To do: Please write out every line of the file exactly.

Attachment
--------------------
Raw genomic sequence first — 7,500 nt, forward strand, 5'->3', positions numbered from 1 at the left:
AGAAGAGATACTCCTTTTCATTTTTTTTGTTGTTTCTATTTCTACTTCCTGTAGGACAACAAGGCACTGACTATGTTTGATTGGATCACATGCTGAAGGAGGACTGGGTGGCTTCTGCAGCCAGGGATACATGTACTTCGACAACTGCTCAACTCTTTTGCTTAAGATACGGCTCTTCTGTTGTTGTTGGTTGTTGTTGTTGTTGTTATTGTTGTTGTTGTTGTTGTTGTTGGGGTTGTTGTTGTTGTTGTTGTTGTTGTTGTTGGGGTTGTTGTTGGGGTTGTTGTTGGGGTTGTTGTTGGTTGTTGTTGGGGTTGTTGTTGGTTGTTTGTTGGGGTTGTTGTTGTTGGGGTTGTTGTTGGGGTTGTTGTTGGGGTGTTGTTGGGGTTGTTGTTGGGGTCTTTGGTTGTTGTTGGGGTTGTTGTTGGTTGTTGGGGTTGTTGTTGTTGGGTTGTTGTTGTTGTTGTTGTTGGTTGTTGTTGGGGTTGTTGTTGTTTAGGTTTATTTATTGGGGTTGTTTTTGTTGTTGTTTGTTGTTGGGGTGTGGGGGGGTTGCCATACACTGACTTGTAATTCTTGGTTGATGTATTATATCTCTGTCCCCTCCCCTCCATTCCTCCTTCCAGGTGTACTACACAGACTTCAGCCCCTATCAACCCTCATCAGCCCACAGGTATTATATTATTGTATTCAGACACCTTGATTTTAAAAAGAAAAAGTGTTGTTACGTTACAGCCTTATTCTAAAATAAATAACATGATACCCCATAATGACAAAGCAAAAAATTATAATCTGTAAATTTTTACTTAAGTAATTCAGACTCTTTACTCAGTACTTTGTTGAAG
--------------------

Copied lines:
Raw genomic sequence first — 7,500 nt, forward strand, 5'->3', positions numbered from 1 at the left:
AGAAGAGATACTCCTTTTCATTTTTTTTGTTGTTTCTATTTCTACTTCCTGTAGGACAACAAGGCACTGACTATGTTTGATTGGATCACATGCTGAAGGAGGACTGGGTGGCTTCTGCAGCCAGGGATACATGTACTTCGACAACTGCTCAACTCTTTTGCTTAAGATACGGCTCTTCTGTTGTTGTTGGTTGTTGTTGTTGTTGTTATTGTTGTTGTTGTTGTTGTTGTTGGGGTTGTTGTTGTTGTTGTTGTTGTTGTTGTTGGGGTTGTTGTTGGGGTTGTTGTTGGGGTTGTTGTTGGTTGTTGTTGGGGTTGTTGTTGGTTGTTTGTTGGGGTTGTTGTTGTTGGGGTTGTTGTTGGGGTTGTTGTTGGGGTGTTGTTGGGGTTGTTGTTGGGGTCTTTGGTTGTTGTTGGGGTTGTTGTTGGTTGTTGGGGTTGTTGTTGTTGGGTTGTTGTTGTTGTTGTTGTTGGTTGTTGTTGGGGTTGTTGTTGTTTAGGTTTATTTATTGGGGTTGTTTTTGTTGTTGTTTGTTGTTGGGGTGTGGGGGGGTTGCCATACACTGACTTGTAATTCTTGGTTGATGTATTATATCTCTGTCCCCTCCCCTCCATTCCTCCTTCCAGGTGTACTACACAGACTTCAGCCCCTATCAACCCTCATCAGCCCACAGGTATTATATTATTGTATTCAGACACCTTGATTTTAAAAAGAAAAAGTGTTGTTACGTTACAGCCTTATTCTAAAATAAATAACATGATACCCCATAATGACAAAGCAAAAAATTATAATCTGTAAATTTTTACTTAAGTAATTCAGACTCTTTACTCAGTACTTTGTTGAAG